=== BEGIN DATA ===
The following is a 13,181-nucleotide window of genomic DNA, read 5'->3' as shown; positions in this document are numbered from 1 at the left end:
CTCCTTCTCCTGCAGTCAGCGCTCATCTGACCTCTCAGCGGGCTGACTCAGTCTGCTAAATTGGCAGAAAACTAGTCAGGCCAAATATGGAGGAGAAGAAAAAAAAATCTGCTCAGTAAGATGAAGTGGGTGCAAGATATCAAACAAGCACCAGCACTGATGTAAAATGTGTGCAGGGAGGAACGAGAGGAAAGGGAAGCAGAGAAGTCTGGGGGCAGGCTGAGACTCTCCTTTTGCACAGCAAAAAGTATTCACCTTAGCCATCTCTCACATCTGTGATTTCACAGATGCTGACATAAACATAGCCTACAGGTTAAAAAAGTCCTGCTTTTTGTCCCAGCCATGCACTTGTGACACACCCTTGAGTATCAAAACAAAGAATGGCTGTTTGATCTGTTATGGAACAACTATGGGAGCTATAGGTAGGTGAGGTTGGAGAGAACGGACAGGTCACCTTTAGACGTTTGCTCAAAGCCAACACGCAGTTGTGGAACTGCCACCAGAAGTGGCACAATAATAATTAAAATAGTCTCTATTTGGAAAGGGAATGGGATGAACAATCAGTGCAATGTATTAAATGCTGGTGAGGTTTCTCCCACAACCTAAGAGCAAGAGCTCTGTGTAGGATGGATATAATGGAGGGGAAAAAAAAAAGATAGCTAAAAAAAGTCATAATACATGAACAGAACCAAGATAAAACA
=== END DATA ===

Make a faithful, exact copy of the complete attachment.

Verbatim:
The following is a 13,181-nucleotide window of genomic DNA, read 5'->3' as shown; positions in this document are numbered from 1 at the left end:
CTCCTTCTCCTGCAGTCAGCGCTCATCTGACCTCTCAGCGGGCTGACTCAGTCTGCTAAATTGGCAGAAAACTAGTCAGGCCAAATATGGAGGAGAAGAAAAAAAAATCTGCTCAGTAAGATGAAGTGGGTGCAAGATATCAAACAAGCACCAGCACTGATGTAAAATGTGTGCAGGGAGGAACGAGAGGAAAGGGAAGCAGAGAAGTCTGGGGGCAGGCTGAGACTCTCCTTTTGCACAGCAAAAAGTATTCACCTTAGCCATCTCTCACATCTGTGATTTCACAGATGCTGACATAAACATAGCCTACAGGTTAAAAAAGTCCTGCTTTTTGTCCCAGCCATGCACTTGTGACACACCCTTGAGTATCAAAACAAAGAATGGCTGTTTGATCTGTTATGGAACAACTATGGGAGCTATAGGTAGGTGAGGTTGGAGAGAACGGACAGGTCACCTTTAGACGTTTGCTCAAAGCCAACACGCAGTTGTGGAACTGCCACCAGAAGTGGCACAATAATAATTAAAATAGTCTCTATTTGGAAAGGGAATGGGATGAACAATCAGTGCAATGTATTAAATGCTGGTGAGGTTTCTCCCACAACCTAAGAGCAAGAGCTCTGTGTAGGATGGATATAATGGAGGGGAAAAAAAAAAGATAGCTAAAAAAAGTCATAATACATGAACAGAACCAAGATAAAACA